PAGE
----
2. John Ricklefs reporter

    Thank you for gipc! Saves us a lot of hassle in our app :)

    Apologies for the excess detail regarding the fork/exec part of my app - the bug is definitely just in OSX's read() function.

    Anyone else running into that problem should find this issue here via the search engine of his/her choice, actually feel the pain that Mac OS produces in this case, and work around this issue by themselves, as you did.

    I agree that that is a reasonable decision, though it's still a pretty thorny trap for app developers using gipc. The reason I'm using gipc is to abstract out a bunch of the pitfalls of combining gevent and forking, and this OSX bug means that I still have to go under the hood to make everything work correctly.

    The fix that an app developer would need to make is almost surely going to be monkey-patching gipc to limit the read size over the pipe. (The alternative would be to not use pipes, which means not using gipc). Now the app developer now has to copy/paste the whole function, tweak a couple lines, then patch it back in. When/if gipc is then updated in some other way, this patching will likely have to be re-done.

    Perhaps a pragmatic solution would be to add a module attribute MAX_READ_SIZE, defaulting to 0 (no limit), which can be trivially replaced by app developers to some other value if they're also stuck using gipc on OSX?

    Guess this will teach me to use a closed-source operating system.

    Thanks again!

  3. Jan-Philip Gehrcke repo owner

    Hey John,

    I agree that this is quite a nasty pitfall. When I said that people should learn the hard way what a Mac can do to them I was not entirely serious. On the other hand, I was actually considering that gipc is probably less frequently run on a private Mac than on a Linux server. However, all that should not be of highest priority when it comes to a decision with this issue. I was mainly guided by the principle that we do not want to work around OS bugs if the specifics of the bug are unclear to us (there is no official statement, and no official these-versions-are-affected-list).

    Today I tried to quantify whether the alignment of the maximum read size with the usual Linux pipe capacity might have an impact on the overall messaging performance. Regarding pipe capacity, let me quote from

    "Different implementations have different limits for the pipe capacity. Applications should not rely on a particular capacity [...]. In Linux versions before 2.6.11, the capacity of a pipe was the same as the system page size (e.g., 4096 bytes on i386). Since Linux 2.6.11, the pipe capacity is 65536 bytes.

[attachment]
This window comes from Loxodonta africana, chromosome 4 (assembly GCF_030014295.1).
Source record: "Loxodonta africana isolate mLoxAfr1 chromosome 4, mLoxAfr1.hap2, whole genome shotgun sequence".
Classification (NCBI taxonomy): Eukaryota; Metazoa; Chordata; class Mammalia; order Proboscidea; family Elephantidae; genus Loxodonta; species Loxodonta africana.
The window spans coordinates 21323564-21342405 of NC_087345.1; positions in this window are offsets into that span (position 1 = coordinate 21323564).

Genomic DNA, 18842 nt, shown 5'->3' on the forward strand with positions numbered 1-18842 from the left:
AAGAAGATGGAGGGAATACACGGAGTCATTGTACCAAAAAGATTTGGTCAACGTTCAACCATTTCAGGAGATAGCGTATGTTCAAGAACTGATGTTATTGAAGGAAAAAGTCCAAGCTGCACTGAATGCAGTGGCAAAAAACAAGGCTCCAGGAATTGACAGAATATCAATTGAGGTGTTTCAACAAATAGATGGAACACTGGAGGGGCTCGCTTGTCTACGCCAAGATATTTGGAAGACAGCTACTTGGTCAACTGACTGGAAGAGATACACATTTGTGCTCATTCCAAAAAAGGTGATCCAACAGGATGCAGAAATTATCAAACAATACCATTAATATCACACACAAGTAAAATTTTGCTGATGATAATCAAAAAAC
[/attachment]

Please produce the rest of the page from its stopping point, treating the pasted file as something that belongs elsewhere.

I used the benchmarking tool examples/ (in the repo), and tested the pipe throughput performance for different message sizes, for two cases:

    • before: current code
    • after: including
                if remaining > 65536:
                    chunk = _read_nonblocking(self._fd, 65536)
                    chunk = _read_nonblocking(self._fd, remaining)

    This is the outcome:


    Surprisingly, on both tested Linux versions (2.6.32 and 3.2.0), there is a significant performance gain (about 30 %) for large messages (512 kB). The code change adds one more condition in the read loop, manifesting itself in the small message throughput which drops by about 3 % -- an insignificant change in my opinion.

    Looks like the tested Linux versions quite inefficiently handle the case when we request to read more from the pipe than it may contain (according to its capacity). I have currently no clue why that is. I would like to understand it, there must be good reasons, otherwise this is a flaw in the kernel (pretty sure that this inefficiency is not contained in gevent or Python, since both simply pass n through, until it ends up with the read() system call).

    With this observation at hand, it is not difficult to decide that we should include this code change in all cases -- for performance reasons. At the same time, we "unfortunately" (:D) work around a mean Mac OS X bug.

    With the code change in question, gipc does not "rely on a particular capacity" (cf., but implements a performance improvement on many operating systems I expect it to run on.